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International recruitment: A solution to the U.S. chef shortage? mrdoomits/iStock/Thinkstock

International recruitment: A solution to the U.S. chef shortage?

Attorney and recruiter discuss challenges and benefits of looking overseas for workers

Cynthia Billeaud is the founder and chief recruiting officer of FnBTalents, a recruitment firm for restaurant clients. Becki Young is co-founder of Hammond Young Immigration Law and head of the firm’s hospitality practice. This article does not necessarily reflect the opinions of the editors or management of Restaurant Hospitality.

The U.S. economy is booming and is widely considered be at full employment, meaning that anyone who is able and willing to work is employed.

But restaurant employers still have jobs to fill. Some will be filled domestically, through training and development, and increased incentives to American workers. But employers will also look beyond the border to fill some positions for which American workers are simply not available.

Cynthia Billeaud, founder and chief recruiting officer at FnBTalents, a restaurant recruitment firm, and Becki Young, co-founder of Hammond Young Immigration Law, share insights on international hospitality recruitment and why it remains a valuable tool for U.S. restaurants, despite some challenges.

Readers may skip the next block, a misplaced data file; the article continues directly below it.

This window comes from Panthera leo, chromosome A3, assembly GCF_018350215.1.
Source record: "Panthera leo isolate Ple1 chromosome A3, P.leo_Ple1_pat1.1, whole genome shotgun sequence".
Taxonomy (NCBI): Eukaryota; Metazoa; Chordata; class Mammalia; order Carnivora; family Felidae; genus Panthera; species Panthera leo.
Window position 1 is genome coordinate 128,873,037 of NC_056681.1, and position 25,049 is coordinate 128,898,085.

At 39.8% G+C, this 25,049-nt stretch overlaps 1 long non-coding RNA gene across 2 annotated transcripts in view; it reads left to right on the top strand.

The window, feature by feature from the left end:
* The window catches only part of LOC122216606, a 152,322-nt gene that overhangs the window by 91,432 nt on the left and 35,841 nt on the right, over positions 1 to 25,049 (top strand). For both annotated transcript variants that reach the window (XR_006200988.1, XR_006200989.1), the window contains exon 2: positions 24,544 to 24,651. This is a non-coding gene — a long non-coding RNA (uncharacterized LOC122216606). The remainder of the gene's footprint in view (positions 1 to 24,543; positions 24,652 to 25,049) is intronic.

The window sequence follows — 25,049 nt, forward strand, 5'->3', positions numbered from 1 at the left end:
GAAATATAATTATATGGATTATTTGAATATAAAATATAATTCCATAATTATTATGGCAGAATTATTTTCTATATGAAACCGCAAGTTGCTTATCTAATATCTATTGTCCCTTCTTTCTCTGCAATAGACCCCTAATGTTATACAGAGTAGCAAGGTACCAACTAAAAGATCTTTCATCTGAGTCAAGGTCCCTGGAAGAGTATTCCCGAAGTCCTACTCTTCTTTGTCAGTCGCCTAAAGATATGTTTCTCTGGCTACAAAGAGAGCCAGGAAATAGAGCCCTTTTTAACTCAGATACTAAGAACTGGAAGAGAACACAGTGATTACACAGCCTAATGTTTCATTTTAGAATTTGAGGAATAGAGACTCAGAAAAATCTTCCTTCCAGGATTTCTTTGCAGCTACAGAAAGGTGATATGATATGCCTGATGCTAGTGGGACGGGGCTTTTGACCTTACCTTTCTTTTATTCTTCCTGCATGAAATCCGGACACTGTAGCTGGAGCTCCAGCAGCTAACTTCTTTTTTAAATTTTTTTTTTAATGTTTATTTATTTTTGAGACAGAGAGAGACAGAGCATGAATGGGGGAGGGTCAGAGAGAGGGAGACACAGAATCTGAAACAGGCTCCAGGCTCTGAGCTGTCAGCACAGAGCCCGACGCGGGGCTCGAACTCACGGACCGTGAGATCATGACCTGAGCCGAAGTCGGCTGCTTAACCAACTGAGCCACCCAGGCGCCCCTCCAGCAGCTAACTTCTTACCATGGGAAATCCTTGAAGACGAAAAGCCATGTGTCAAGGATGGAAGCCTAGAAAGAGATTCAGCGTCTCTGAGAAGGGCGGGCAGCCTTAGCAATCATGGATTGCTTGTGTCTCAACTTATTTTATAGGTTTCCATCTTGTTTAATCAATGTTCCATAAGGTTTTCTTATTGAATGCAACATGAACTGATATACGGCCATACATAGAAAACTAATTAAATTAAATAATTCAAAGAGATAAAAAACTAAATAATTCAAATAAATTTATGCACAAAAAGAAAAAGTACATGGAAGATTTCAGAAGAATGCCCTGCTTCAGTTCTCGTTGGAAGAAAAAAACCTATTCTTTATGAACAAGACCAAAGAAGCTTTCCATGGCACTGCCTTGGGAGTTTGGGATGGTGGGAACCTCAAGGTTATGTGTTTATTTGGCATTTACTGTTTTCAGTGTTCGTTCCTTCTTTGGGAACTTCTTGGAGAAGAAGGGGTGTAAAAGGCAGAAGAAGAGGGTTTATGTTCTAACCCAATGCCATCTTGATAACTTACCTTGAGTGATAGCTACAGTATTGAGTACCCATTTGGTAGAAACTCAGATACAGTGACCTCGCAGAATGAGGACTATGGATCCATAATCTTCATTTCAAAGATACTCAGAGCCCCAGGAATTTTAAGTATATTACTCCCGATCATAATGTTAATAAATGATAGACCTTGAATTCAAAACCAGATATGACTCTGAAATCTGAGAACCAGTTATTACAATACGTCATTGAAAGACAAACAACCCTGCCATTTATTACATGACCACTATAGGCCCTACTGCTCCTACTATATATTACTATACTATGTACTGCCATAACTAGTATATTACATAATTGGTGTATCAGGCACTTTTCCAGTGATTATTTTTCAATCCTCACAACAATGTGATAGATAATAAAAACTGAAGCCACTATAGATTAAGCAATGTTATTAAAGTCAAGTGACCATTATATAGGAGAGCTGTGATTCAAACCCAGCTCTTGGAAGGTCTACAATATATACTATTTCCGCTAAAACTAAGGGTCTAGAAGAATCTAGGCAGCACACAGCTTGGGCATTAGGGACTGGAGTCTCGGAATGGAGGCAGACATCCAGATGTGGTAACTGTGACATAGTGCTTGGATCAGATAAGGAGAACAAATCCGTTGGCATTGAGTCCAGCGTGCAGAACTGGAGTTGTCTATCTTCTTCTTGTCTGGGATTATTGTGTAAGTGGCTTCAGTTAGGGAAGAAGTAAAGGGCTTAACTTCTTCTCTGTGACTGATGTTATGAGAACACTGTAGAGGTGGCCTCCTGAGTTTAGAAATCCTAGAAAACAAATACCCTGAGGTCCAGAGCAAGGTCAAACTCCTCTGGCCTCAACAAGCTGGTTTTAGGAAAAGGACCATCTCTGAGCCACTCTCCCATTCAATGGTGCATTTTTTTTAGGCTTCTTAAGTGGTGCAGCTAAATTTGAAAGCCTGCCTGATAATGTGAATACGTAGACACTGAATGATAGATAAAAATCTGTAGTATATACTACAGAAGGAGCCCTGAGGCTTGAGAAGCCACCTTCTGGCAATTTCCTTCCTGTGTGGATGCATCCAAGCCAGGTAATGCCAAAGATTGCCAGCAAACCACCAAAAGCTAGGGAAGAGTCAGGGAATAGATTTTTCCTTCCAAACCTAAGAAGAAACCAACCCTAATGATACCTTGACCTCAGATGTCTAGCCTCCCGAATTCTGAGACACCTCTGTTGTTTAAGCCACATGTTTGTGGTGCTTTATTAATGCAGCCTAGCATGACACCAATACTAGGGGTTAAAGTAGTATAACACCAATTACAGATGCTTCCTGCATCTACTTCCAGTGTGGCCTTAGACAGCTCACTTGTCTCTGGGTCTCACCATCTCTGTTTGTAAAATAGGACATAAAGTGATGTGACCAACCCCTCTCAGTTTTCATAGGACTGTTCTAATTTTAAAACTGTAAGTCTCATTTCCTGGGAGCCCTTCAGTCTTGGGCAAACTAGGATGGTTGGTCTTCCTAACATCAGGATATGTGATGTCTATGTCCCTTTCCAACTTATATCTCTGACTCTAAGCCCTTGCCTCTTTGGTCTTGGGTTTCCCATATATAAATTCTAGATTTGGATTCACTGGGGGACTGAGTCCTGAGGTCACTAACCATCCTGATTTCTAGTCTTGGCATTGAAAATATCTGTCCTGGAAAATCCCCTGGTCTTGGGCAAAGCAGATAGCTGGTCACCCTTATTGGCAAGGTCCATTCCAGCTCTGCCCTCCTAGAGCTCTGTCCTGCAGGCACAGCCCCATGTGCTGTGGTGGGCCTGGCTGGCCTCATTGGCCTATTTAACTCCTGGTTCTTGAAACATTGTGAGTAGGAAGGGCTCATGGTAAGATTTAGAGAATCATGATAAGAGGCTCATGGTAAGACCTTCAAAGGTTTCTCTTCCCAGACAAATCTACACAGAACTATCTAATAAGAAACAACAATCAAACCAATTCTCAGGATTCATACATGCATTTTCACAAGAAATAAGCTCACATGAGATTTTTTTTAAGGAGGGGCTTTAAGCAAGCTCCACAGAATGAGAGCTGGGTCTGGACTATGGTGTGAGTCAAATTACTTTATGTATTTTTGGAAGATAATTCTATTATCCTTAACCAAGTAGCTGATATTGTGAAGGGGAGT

Why recruit from overseas? 

Billeaud: For any company, success is achieved through collaboration of the finest talent. Moreover, managers should always try to attract the very best candidates and lead them to achieve their full potential.

Culinary leaders should cultivate the potential of their talent and foster a culture that inspires excellence, personal achievement and professional fulfillment. Their success can be measured through low employee turnover, high productivity and morale.  

Diversity through international recruitment plays a key role in the success of U.S. hospitality businesses, allowing international talents to gain firsthand knowledge of American techniques and methodologies and learn the differences in restaurant culture between the U.S. and their home country, and, just as importantly, offering American colleagues the opportunity to internationalize their culinary skills and foster creativity. To find the best fit and skillset for our clients, we focus not on origins, but rather on talent, personality and culture. 

What are the greatest challenges in recruiting internationally? 

Billeaud: In a time of immigration uncertainty, the challenge in recruiting internationally has substantially increased. One of the non-immigrant visas most commonly used by hospitality employers, J-1, is under scrutiny and the application process is becoming more challenging. In addition, the duration of the visa has been reduced from 18 months to 12 months in the hospitality industry. 

Alternatives to the J-1 visa — and the ability of foreign hospitality workers to pursue successful careers in the U.S. — have also become scarcer. The call for H-1B visa reform has never been more necessary, as hundreds of thousands of candidates apply each year for only 85,000 visas available.